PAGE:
With the Christmas season now well and truly upon us, we have entered the most crucial period of the year for retailers.

With the Christmas season now well and truly upon us, we have entered the most crucial period of the year for retailers.

So December is a good point to reflect on the year gone by and consider where retailers have been successful, and where they have faced challenges.

It is fair to say that the year has not gone as well as most in the sector might have hoped for back in January. The recovery that had been anticipated at the tail-end of 2010 has not materialised, and instead we have seen a continuing low-growth climate.

Consumers have been affected, and with lower levels of disposable income available, retailers have needed to become much smarter in how they operate their businesses.

Coupled with this and some unseasonal weather, the need to avoid surplus stock going in to 2012 has led to a number of retailers running longer autumn discount periods.

The rising importance of new channels of distribution means retailers have had to adapt their models to embrace these new methods if they are to remain competitive. This is proving a real challenge for some, making them think about the size and location of their estates.

Despite these difficulties and a few high-profile insolvencies, retailers have generally responded well to the challenging environment. The current downturn has demonstrated the importance of having a strong management team at the helm that can adapt to fluctuating market conditions and maximise their opportunities whatever the trading conditions.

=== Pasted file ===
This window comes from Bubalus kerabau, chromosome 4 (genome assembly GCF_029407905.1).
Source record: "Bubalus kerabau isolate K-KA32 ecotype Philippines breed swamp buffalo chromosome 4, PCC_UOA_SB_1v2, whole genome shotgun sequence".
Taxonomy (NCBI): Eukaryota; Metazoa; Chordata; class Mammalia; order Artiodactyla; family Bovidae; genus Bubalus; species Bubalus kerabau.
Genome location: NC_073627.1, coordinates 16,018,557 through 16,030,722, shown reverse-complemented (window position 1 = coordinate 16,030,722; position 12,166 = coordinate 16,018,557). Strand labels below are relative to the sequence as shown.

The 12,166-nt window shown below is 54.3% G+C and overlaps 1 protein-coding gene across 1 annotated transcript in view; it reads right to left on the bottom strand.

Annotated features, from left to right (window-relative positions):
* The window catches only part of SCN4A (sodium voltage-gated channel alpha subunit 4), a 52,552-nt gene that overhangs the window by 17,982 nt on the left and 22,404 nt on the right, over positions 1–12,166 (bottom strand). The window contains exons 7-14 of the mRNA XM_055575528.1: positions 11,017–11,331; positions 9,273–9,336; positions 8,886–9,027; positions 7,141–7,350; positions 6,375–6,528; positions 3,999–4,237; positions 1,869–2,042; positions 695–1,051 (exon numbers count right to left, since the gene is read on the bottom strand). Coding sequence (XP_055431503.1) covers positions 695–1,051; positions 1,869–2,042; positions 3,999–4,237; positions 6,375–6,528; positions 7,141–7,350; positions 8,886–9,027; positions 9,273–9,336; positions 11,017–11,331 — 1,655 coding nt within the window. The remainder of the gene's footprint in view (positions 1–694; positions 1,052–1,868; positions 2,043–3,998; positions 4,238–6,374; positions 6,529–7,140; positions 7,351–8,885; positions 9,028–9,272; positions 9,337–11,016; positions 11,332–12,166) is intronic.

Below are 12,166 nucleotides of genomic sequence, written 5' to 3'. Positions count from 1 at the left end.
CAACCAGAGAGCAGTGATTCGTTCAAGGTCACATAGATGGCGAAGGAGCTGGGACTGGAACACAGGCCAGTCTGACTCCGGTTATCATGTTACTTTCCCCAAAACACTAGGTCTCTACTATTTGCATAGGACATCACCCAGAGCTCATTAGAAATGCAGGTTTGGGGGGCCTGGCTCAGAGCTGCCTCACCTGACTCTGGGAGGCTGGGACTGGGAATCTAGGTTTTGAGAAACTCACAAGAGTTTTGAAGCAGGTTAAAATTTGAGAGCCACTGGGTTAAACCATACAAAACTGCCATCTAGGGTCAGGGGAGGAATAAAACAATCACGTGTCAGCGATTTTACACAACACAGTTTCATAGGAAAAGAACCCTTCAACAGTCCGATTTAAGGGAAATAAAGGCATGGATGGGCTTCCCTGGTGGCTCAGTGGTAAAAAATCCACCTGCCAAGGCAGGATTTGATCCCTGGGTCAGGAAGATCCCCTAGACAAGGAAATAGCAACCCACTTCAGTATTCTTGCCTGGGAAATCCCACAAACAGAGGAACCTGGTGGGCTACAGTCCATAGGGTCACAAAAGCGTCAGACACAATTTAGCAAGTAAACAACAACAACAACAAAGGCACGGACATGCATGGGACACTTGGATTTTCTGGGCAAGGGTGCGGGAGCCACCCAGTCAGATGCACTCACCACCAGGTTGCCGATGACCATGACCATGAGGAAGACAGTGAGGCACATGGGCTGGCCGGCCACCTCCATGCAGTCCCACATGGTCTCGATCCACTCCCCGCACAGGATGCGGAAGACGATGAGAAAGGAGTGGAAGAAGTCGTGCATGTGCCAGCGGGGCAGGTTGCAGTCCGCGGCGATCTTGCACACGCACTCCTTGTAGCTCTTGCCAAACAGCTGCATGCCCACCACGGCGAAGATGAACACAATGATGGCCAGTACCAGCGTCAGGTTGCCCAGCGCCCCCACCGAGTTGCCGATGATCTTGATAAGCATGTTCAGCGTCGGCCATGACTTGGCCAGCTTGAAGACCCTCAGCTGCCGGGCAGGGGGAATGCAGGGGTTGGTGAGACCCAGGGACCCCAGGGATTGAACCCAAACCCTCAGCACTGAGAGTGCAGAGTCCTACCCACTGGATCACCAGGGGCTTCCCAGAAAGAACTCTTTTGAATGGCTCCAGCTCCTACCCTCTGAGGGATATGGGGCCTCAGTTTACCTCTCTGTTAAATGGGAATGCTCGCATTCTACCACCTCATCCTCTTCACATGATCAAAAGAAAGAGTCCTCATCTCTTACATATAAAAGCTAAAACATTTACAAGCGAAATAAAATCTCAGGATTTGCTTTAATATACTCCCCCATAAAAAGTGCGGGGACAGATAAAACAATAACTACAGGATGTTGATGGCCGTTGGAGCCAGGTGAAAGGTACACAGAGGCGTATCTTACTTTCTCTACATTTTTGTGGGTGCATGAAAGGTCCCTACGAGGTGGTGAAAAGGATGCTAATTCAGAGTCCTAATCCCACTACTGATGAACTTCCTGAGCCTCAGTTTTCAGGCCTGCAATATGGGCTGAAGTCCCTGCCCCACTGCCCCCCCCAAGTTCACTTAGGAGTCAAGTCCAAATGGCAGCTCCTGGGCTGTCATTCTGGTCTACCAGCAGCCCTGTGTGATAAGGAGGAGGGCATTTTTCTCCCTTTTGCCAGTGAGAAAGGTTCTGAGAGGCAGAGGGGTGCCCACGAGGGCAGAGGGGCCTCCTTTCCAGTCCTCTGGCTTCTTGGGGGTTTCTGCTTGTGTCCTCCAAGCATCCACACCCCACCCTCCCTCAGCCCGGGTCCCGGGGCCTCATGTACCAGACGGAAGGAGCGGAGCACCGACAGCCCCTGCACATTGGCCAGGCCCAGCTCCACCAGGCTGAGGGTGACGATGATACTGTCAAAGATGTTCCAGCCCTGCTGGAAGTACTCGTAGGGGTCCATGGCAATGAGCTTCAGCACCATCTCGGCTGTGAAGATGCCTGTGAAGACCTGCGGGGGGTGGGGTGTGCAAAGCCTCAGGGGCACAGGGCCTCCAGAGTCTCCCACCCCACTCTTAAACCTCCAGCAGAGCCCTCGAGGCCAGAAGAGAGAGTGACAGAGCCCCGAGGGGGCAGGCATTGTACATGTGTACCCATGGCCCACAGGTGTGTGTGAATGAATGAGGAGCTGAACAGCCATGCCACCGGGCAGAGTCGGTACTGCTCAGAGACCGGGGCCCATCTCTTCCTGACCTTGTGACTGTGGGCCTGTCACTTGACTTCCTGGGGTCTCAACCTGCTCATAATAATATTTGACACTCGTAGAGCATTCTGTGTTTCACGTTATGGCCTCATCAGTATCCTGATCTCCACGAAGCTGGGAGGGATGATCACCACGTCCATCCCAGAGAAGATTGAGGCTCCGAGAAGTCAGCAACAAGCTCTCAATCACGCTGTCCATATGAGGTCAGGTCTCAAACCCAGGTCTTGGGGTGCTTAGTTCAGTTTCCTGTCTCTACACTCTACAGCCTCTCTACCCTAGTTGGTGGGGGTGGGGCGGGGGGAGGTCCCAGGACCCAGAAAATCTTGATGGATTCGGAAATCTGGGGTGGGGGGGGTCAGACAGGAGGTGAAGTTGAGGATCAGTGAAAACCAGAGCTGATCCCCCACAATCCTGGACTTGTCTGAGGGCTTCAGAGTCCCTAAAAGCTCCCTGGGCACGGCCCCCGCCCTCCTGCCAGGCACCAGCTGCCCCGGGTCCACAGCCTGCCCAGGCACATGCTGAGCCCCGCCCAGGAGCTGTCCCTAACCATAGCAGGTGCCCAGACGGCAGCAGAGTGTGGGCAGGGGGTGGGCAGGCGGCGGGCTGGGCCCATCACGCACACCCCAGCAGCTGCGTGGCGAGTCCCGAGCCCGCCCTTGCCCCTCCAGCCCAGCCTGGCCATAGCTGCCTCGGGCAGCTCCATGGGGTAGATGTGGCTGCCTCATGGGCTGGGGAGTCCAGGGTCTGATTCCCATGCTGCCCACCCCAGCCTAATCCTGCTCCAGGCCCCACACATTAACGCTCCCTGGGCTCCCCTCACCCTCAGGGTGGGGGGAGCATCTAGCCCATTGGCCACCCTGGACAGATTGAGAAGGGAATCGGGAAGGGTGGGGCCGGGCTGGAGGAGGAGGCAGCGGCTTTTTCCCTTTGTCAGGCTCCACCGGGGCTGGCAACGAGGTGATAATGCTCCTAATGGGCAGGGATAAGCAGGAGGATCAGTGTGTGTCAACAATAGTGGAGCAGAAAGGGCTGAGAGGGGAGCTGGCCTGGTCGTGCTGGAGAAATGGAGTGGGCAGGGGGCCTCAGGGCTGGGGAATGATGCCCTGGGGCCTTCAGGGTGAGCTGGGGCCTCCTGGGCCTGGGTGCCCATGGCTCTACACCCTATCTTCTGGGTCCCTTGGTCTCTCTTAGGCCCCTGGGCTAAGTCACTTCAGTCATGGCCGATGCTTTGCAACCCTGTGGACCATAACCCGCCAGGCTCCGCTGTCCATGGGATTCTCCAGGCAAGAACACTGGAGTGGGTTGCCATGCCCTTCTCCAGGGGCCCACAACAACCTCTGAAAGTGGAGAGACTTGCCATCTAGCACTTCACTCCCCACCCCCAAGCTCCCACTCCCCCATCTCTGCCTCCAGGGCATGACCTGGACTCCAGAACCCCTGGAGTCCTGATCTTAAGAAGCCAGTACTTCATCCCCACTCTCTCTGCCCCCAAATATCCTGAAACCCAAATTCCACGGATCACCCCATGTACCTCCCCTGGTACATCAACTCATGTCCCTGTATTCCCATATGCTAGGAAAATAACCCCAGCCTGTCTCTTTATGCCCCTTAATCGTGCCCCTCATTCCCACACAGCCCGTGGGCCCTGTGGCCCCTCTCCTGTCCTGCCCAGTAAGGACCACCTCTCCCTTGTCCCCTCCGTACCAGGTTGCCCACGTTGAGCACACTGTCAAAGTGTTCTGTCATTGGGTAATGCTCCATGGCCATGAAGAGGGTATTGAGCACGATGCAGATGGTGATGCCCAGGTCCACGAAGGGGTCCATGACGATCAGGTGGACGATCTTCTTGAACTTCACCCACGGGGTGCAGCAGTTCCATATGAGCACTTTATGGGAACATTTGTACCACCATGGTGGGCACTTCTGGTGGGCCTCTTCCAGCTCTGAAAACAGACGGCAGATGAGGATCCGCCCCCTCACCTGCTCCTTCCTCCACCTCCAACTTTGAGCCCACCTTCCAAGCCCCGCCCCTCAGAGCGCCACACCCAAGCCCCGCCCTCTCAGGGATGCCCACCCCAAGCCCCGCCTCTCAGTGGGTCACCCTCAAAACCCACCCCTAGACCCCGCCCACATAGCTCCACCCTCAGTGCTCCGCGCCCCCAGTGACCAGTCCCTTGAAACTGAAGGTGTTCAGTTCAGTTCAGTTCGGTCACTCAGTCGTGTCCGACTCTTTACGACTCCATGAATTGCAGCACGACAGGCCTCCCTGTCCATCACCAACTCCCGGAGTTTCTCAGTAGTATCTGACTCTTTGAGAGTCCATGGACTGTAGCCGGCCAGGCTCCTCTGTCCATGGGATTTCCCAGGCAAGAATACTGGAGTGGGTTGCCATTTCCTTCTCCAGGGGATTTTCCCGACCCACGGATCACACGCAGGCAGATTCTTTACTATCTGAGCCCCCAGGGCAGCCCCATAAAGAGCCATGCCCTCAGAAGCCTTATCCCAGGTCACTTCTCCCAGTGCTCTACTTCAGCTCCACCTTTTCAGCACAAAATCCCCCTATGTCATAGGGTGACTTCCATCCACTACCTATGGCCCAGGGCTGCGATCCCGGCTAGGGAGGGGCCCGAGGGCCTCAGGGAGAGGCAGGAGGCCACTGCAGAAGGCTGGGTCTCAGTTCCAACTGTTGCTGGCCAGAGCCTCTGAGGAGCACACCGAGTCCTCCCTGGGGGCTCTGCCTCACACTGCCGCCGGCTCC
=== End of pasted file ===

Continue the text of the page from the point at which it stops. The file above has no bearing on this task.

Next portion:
Bank funding is a major catalyst for growth in the retail sector, and banks have in fact continued to lend to companies in the industry throughout the downturn.

Funding for retail businesses differs somewhat from other sectors as it mostly consists of cash flow lending. Retailers usually have a quicker cash flow than other businesses, as they tend to have fewer debtors and therefore generate cash much faster.

Retailers are great collectors of statistics and deal in cash, making it possible for them to produce strong sets of up-to-date figures, which are very useful for informing decisions on funding as they can be compared against a business plan regularly to see what is working and what is not.

The strength of the management team and their business plan is the major factor that a bank will look at when assessing funding.

The ability to demonstrate a strong and well-defined strategy that shows a good understanding of current market conditions is crucial, and we like to work closely with highly adaptable teams that are backed up by strong second-tier management.

We are also keen for retailers to embrace new channels of distribution – however, we of course understand that this requires significant investment.

Looking forward to next year, it is likely that conditions will remain challenging as the eurozone debt crisis rolls on. However, compared with this time in 2010, retailers have a clearer view as to what the coming year will hold.

There will be some good opportunities next year through continued online expansion. However, the 2012 Olympic Games will be a mixed blessing – while it will attract more visitors to London many people will be watching the Games rather than shopping.

Through such actions as moving supply chains closer to home and growing their internet offers, as well as constantly reviewing estates, buying strategies and working capital cycles, smart management teams are making plans that can accommodate future changes and so placing themselves in strong positions to secure funding and seize opportunities.

  • Charles Lamplugh, Lloyds Bank Corporate Markets, Lead Relationship Director for Retail